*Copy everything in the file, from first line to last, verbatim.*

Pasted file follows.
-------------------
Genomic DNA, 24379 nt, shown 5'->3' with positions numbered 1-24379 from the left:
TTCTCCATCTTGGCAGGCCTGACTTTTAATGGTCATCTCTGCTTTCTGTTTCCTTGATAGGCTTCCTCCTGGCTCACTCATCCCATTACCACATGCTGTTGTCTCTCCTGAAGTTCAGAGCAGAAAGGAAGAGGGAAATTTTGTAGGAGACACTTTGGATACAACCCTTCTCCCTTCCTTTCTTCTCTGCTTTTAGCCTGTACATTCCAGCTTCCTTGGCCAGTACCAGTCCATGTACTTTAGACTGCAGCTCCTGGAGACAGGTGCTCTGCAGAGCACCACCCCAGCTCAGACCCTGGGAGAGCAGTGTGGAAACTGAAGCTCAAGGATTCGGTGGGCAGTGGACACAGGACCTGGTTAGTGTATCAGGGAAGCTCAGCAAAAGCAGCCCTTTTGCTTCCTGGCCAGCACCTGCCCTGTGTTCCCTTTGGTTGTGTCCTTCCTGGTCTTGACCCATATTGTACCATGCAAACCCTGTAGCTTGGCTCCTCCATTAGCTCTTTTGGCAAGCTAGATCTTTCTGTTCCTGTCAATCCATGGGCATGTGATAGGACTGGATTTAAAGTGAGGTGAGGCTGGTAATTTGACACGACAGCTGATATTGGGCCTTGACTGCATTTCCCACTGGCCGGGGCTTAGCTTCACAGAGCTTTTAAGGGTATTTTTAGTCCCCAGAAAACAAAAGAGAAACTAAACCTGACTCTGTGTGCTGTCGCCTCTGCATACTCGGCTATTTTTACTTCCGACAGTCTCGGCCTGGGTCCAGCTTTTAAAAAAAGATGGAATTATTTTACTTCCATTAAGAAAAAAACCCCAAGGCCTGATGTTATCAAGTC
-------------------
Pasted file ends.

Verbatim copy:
Genomic DNA, 24379 nt, shown 5'->3' with positions numbered 1-24379 from the left:
TTCTCCATCTTGGCAGGCCTGACTTTTAATGGTCATCTCTGCTTTCTGTTTCCTTGATAGGCTTCCTCCTGGCTCACTCATCCCATTACCACATGCTGTTGTCTCTCCTGAAGTTCAGAGCAGAAAGGAAGAGGGAAATTTTGTAGGAGACACTTTGGATACAACCCTTCTCCCTTCCTTTCTTCTCTGCTTTTAGCCTGTACATTCCAGCTTCCTTGGCCAGTACCAGTCCATGTACTTTAGACTGCAGCTCCTGGAGACAGGTGCTCTGCAGAGCACCACCCCAGCTCAGACCCTGGGAGAGCAGTGTGGAAACTGAAGCTCAAGGATTCGGTGGGCAGTGGACACAGGACCTGGTTAGTGTATCAGGGAAGCTCAGCAAAAGCAGCCCTTTTGCTTCCTGGCCAGCACCTGCCCTGTGTTCCCTTTGGTTGTGTCCTTCCTGGTCTTGACCCATATTGTACCATGCAAACCCTGTAGCTTGGCTCCTCCATTAGCTCTTTTGGCAAGCTAGATCTTTCTGTTCCTGTCAATCCATGGGCATGTGATAGGACTGGATTTAAAGTGAGGTGAGGCTGGTAATTTGACACGACAGCTGATATTGGGCCTTGACTGCATTTCCCACTGGCCGGGGCTTAGCTTCACAGAGCTTTTAAGGGTATTTTTAGTCCCCAGAAAACAAAAGAGAAACTAAACCTGACTCTGTGTGCTGTCGCCTCTGCATACTCGGCTATTTTTACTTCCGACAGTCTCGGCCTGGGTCCAGCTTTTAAAAAAAGATGGAATTATTTTACTTCCATTAAGAAAAAAACCCCAAGGCCTGATGTTATCAAGTC